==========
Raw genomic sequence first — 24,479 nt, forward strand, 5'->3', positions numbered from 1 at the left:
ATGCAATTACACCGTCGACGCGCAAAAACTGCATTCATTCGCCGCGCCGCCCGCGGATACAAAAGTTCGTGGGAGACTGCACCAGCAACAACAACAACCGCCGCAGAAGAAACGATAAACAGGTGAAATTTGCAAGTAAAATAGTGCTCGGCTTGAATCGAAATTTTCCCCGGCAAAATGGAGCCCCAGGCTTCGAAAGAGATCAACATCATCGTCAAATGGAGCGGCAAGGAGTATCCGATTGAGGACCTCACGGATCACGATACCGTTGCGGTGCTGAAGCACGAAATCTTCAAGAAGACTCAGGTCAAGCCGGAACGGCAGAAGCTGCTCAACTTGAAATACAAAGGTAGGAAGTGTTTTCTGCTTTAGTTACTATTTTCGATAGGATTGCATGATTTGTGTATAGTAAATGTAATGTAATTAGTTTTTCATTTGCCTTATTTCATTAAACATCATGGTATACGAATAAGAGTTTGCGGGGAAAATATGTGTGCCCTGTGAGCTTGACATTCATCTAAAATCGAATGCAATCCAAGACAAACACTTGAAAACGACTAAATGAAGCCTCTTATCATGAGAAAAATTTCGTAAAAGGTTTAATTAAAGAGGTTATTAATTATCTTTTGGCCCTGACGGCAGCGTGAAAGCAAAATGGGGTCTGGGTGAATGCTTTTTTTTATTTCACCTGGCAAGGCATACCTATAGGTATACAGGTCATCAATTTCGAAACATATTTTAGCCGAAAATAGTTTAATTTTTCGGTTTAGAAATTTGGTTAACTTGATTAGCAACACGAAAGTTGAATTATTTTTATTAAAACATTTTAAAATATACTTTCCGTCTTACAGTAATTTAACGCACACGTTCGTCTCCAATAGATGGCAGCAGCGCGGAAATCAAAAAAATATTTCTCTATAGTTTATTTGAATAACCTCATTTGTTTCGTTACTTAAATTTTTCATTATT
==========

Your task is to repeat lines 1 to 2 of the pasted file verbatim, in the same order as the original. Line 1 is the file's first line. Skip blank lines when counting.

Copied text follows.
Raw genomic sequence first — 24,479 nt, forward strand, 5'->3', positions numbered from 1 at the left:
ATGCAATTACACCGTCGACGCGCAAAAACTGCATTCATTCGCCGCGCCGCCCGCGGATACAAAAGTTCGTGGGAGACTGCACCAGCAACAACAACAACCGCCGCAGAAGAAACGATAAACAGGTGAAATTTGCAAGTAAAATAGTGCTCGGCTTGAATCGAAATTTTCCCCGGCAAAATGGAGCCCCAGGCTTCGAAAGAGATCAACATCATCGTCAAATGGAGCGGCAAGGAGTATCCGATTGAGGACCTCACGGATCACGATACCGTTGCGGTGCTGAAGCACGAAATCTTCAAGAAGACTCAGGTCAAGCCGGAACGGCAGAAGCTGCTCAACTTGAAATACAAAGGTAGGAAGTGTTTTCTGCTTTAGTTACTATTTTCGATAGGATTGCATGATTTGTGTATAGTAAATGTAATGTAATTAGTTTTTCATTTGCCTTATTTCATTAAACATCATGGTATACGAATAAGAGTTTGCGGGGAAAATATGTGTGCCCTGTGAGCTTGACATTCATCTAAAATCGAATGCAATCCAAGACAAACACTTGAAAACGACTAAATGAAGCCTCTTATCATGAGAAAAATTTCGTAAAAGGTTTAATTAAAGAGGTTATTAATTATCTTTTGGCCCTGACGGCAGCGTGAAAGCAAAATGGGGTCTGGGTGAATGCTTTTTTTTATTTCACCTGGCAAGGCATACCTATAGGTATACAGGTCATCAATTTCGAAACATATTTTAGCCGAAAATAGTTTAATTTTTCGGTTTAGAAATTTGGTTAACTTGATTAGCAACACGAAAGTTGAATTATTTTTATTAAAACATTTTAAAATATACTTTCCGTCTTACAGTAATTTAACGCACACGTTCGTCTCCAATAGATGGCAGCAGCGCGGAAATCAAAAAAATATTTCTCTATAGTTTATTTGAATAACCTCATTTGTTTCGTTACTTAAATTTTTCATTATT